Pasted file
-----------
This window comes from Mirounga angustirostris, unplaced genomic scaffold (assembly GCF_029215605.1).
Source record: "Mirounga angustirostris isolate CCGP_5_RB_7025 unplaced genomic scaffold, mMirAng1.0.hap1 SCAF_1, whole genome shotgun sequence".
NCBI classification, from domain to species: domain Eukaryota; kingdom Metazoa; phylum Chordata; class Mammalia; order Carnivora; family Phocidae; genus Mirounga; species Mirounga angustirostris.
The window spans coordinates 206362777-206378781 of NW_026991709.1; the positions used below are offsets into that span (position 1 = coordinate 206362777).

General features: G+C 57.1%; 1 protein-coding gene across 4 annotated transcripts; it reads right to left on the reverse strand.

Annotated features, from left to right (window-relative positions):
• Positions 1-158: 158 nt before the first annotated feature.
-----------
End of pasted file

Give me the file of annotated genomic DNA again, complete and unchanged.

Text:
This window comes from Mirounga angustirostris, unplaced genomic scaffold (assembly GCF_029215605.1).
Source record: "Mirounga angustirostris isolate CCGP_5_RB_7025 unplaced genomic scaffold, mMirAng1.0.hap1 SCAF_1, whole genome shotgun sequence".
NCBI classification, from domain to species: domain Eukaryota; kingdom Metazoa; phylum Chordata; class Mammalia; order Carnivora; family Phocidae; genus Mirounga; species Mirounga angustirostris.
The window spans coordinates 206362777-206378781 of NW_026991709.1; the positions used below are offsets into that span (position 1 = coordinate 206362777).

General features: G+C 57.1%; 1 protein-coding gene across 4 annotated transcripts; it reads right to left on the reverse strand.

Annotated features, from left to right (window-relative positions):
• Positions 1-158: 158 nt before the first annotated feature.